Entering the workforce, changing jobs, or are simply curious, Profiles series is the place to learn more about the career opportunities in the pump industry and the skills needed to be successful.
Hi, I’m a Design & Development Engineer. What do I do?
About me: As a Design & Development Engineer I provide engineering guidance to product development for the design and customization of new and production style pumps, or what is called a “packaged system”—this refers to a factory prefabricated pumping system that simplifies the installation process to provide water transfer, level control, recirculation, or pressure boosting assistance based on customer specification. As you can imagine, customers provide specifications based on application, hydraulic, and design features and it’s my job to make sure that the pump or packaged system is in compliance. I would say that my title is fluid. That is, my position is also sometimes referred to as mechanical engineer, which is my formal training. I know of other people who do what I do, and they’re called product engineers, still others may be called project engineers.
What I’m good at: I’m analytical, technical, and systematic on my approach to solving problems. I spend time doing computer-aided design work—known as CAD—to create 2D or 3D models and to provide analysis on the hydraulic and mechanical aspects of a design. Those of us who are recognized as pump development engineers are typically responsible for planning and executing the detailed phases of the design and development work on pumps or complex pumping systems. I’m good at creating and maintaining failure mode and effects analysis (FMEA), bill-of-materials (BOM), design validations, product verification plans, and giving direction to drafters on geometric dimensioning and tolerances (GD&T) and dimensional/ tolerance stackups. I’m also good at preparing reports and submittals for evaluation during the preliminary, design, and completion stages of a project.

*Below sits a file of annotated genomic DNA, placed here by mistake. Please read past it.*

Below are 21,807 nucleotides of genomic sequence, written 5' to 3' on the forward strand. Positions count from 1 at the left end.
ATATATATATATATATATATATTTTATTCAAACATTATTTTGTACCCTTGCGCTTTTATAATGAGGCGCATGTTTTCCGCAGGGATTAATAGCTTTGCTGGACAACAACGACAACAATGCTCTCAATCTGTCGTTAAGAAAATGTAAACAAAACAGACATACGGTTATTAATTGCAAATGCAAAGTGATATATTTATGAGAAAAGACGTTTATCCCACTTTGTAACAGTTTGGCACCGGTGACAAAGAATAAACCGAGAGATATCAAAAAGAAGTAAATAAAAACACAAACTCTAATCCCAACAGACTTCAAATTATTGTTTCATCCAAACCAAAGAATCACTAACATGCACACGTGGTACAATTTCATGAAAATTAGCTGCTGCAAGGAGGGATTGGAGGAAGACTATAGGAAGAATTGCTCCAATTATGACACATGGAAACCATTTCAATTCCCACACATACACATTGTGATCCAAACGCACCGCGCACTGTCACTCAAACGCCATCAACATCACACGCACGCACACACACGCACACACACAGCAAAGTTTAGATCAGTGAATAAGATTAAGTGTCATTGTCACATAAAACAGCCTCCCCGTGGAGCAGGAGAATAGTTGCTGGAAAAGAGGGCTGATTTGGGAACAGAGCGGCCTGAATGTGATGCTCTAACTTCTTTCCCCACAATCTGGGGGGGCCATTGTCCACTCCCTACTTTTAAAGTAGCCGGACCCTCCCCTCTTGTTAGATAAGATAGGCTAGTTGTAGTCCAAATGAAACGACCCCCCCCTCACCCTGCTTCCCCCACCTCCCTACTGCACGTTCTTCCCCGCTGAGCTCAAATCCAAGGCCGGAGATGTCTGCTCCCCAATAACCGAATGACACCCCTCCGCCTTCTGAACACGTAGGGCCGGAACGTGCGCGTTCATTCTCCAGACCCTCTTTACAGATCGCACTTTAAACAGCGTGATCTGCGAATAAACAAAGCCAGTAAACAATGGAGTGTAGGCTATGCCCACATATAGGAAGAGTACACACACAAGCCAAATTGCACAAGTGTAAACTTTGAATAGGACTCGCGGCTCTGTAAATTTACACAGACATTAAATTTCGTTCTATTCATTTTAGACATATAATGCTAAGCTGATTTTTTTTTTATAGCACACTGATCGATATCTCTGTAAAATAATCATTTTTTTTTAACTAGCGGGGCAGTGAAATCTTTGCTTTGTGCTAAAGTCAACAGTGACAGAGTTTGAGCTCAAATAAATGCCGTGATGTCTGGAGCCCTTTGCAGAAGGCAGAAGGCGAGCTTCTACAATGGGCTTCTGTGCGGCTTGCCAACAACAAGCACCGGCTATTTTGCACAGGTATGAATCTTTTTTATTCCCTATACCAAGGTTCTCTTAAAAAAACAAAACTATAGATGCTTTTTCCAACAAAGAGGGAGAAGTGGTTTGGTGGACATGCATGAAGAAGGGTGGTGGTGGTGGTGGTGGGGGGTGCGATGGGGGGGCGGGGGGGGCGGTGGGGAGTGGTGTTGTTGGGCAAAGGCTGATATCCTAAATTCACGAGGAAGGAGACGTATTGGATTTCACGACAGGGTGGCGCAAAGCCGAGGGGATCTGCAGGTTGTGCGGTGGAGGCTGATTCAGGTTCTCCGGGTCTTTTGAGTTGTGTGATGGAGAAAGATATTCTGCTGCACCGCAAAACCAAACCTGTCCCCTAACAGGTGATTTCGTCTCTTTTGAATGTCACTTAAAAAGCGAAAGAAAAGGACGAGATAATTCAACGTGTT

What I like: I like solving problems and providing engineering guidance to drafting personnel. Depending on the project, I may need to redesign a baseplate to help comply with vibration specifications or determine the correct bearing configuration or style to meet operating life requirements. In addition, this position allows me the opportunity to mentor and give direction to drafters on fit, function, and design standards.
What I’m looking for: I’m looking to grow and develop as an engineer. When I first started, I was only assigned projects that involved customizing a pump to meet a specification. But after six years, I got involved in larger more complex projects that required lateral and torsional analysis, shaft redesigns, and seismic calculations. After I complete 10 years on the job, I’ll have enough experience to design new pumps per customer request or market demand and perform computational fluid dynamics (CFD) and finite element analysis (FEA) on the pump and support structures.
My education: I have a mechanical engineering degree and have experience in a senior level manufacturing role with emphasis on pump mechanics. I also have product development experience with knowledge of being able to detect and resolve design and manufacturing issues. My personal experience is also with design for assembly (DFA), design for manufacturability (DFM), failure mode and effects analysis (FMEA), design for experiments (DOE), design verification plan and report (DVP&R) and production validation plan and report (PVP&R) processes and with oil pumps. I am currently working with chemical pumps and my prior experience has proven valuable in my new career path.
Where I work: What’s cool about pursuing a Design & Development Engineer career is that I have options of where to work, depending on my interest. As I said, I work in the chemical pump industry, but I’ve also considered the nuclear industry, working for metering pump manufacturers, working in thermodynamics-related positions, and a career in fluid handling processes, amongst numerous other opportunities.
How much I make:
As a full-time Design & Development Engineer my starting salary is between $65,000 and $90,000. But it can grow to $120,000 and more, depending on what part of the country you live and years of experience. The average salary reported is $80,000. So, wages vary greatly.
Check out the other Pump PROfiles!